Some treasurer jobs may only require a few hours worth of work per week (e.g., school PTO treasurer), while other treasurer positions (i.e., corporate treasurer, treasury analyst) may be better suited as a full-time position. Additionally, freelance or contract treasurers may offer more flexibility and reduce your hiring costs.

What are the different types of treasurers?

When hiring a treasurer, it’s important to understand the specific kind of treasurer you need for your business or organization. Whether you need someone to manage budgets or oversee your company’s financial health, there’s a treasurer that can get the job done. Here are some of the most common types of treasurers to help you find one that meets your needs:

  • Corporate treasurer: Manages a company’s money, financial risks, corporate accounting and decision-making process of the portfolio of investments and acquisitions for a company.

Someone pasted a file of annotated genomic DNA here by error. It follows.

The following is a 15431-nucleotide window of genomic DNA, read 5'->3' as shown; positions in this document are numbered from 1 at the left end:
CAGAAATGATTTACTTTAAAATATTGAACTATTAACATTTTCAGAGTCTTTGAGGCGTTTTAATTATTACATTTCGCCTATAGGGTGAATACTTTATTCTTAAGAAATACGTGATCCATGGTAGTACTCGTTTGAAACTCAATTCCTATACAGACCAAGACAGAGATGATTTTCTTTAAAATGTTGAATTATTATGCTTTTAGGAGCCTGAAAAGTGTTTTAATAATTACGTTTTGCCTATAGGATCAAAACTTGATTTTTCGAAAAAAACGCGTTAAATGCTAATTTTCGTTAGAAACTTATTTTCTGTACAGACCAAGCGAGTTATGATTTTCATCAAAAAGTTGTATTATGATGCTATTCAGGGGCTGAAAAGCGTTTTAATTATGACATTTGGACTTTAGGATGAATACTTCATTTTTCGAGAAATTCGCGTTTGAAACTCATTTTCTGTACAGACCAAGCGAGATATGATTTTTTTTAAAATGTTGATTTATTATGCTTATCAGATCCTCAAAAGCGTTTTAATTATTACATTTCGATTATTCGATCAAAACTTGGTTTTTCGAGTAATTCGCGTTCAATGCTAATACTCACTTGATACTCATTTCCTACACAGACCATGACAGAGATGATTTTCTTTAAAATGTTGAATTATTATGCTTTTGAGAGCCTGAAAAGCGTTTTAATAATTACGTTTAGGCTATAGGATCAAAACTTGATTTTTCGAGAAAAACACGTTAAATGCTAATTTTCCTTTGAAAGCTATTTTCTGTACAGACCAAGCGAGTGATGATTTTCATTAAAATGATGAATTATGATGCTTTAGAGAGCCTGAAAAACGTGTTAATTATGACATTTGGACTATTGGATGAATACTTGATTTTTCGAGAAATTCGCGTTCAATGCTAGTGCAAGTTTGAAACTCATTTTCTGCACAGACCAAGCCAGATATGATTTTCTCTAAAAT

• Municipal treasurer: An elected and/or appointed official responsible for revenue and cash flow, collection, reporting and disbursement of municipal funds. Deputy municipal treasurers, on the other hand, typically assist and step in for municipal treasurers in their absence and are not elected or appointed. 
  • Parent teacher organization (PTO) treasurer: Serves as a board member of the PTO/PTA, responsible for creating annual budgets, keeping accurate financial books, making regular deposits and creating reports. Often works on a volunteer basis.
  • Treasury analyst: Responsible for budgeting/forecasting, variance analysis reporting, developing and managing financial dashboards and other treasury related duties. Typically reports to a controller or accounting manager

Where to find treasurers

To find the right treasurer for your business, consider trying out a few different recruiting strategies: